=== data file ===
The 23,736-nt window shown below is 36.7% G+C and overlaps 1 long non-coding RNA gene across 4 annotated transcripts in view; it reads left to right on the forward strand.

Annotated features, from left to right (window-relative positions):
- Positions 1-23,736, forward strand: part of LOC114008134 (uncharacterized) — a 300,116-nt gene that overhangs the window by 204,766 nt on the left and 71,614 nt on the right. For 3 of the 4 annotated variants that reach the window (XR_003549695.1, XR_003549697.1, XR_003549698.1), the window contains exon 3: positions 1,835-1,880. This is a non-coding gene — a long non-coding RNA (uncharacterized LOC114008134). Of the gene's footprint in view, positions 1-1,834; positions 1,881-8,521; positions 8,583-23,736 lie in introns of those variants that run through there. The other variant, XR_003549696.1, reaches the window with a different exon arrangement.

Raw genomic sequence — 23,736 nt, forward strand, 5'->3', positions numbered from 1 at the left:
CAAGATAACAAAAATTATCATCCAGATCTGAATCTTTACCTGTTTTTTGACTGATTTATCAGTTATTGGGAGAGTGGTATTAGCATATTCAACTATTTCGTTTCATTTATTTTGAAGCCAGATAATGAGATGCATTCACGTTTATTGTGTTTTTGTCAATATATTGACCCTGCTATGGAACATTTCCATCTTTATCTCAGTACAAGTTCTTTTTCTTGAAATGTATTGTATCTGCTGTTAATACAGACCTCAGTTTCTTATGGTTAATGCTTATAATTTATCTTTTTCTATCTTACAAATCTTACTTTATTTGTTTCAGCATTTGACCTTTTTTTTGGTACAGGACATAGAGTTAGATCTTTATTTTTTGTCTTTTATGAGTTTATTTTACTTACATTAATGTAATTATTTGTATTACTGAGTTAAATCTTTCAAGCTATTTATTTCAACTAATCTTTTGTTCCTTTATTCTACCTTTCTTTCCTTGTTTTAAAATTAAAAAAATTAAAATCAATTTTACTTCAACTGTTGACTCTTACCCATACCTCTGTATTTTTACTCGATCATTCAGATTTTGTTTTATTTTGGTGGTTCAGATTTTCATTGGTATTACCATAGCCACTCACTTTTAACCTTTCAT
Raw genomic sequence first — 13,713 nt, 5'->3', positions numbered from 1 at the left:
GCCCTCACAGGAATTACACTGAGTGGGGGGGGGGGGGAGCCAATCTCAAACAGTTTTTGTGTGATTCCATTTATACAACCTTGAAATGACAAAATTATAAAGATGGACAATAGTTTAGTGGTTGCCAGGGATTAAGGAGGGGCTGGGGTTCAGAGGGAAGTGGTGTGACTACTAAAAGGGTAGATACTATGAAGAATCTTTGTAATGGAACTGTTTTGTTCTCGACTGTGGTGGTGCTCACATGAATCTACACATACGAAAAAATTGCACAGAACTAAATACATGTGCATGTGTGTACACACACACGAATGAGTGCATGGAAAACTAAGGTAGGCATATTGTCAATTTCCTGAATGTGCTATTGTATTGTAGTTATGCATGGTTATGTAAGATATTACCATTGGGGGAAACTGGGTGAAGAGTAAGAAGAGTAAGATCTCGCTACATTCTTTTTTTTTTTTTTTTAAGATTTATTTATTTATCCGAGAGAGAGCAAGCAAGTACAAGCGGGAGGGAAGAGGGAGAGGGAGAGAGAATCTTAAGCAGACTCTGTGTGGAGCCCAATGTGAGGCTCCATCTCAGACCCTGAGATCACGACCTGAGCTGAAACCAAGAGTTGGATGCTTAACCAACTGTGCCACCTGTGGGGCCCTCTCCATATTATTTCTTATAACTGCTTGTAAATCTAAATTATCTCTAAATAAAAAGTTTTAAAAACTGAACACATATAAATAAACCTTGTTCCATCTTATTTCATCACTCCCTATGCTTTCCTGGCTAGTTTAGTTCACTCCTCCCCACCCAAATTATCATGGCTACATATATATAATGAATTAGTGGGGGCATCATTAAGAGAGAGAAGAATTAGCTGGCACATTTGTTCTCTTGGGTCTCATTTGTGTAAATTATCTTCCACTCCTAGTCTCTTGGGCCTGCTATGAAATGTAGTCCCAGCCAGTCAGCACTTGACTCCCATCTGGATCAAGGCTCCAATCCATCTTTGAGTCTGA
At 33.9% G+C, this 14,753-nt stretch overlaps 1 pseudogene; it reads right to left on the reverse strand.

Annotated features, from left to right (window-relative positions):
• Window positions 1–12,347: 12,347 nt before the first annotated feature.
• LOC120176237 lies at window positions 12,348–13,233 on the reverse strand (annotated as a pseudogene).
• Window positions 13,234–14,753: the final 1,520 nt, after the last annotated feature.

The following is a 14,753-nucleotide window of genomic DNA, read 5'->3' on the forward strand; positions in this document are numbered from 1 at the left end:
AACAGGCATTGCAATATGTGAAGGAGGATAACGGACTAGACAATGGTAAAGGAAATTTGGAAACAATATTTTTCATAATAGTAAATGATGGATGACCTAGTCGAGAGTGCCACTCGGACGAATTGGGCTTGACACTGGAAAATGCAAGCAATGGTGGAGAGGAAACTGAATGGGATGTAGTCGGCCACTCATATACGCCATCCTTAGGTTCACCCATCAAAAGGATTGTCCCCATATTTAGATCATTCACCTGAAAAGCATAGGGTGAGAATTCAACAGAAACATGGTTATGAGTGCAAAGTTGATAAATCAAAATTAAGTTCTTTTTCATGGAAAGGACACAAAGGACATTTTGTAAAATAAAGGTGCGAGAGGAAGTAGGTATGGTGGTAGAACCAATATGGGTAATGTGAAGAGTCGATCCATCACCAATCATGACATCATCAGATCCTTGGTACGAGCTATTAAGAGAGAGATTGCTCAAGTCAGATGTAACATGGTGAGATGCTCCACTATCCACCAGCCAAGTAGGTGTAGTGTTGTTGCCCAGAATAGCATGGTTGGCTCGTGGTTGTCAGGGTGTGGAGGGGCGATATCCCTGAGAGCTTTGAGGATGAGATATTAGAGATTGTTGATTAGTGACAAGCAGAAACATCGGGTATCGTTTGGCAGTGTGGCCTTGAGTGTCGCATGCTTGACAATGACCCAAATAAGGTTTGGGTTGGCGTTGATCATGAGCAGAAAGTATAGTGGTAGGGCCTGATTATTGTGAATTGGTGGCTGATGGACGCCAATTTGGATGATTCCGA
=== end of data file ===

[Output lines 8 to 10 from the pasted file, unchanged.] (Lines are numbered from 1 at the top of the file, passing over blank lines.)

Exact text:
At 33.9% G+C, this 14,753-nt stretch overlaps 1 pseudogene; it reads right to left on the reverse strand.

Annotated features, from left to right (window-relative positions):
• Window positions 1–12,347: 12,347 nt before the first annotated feature.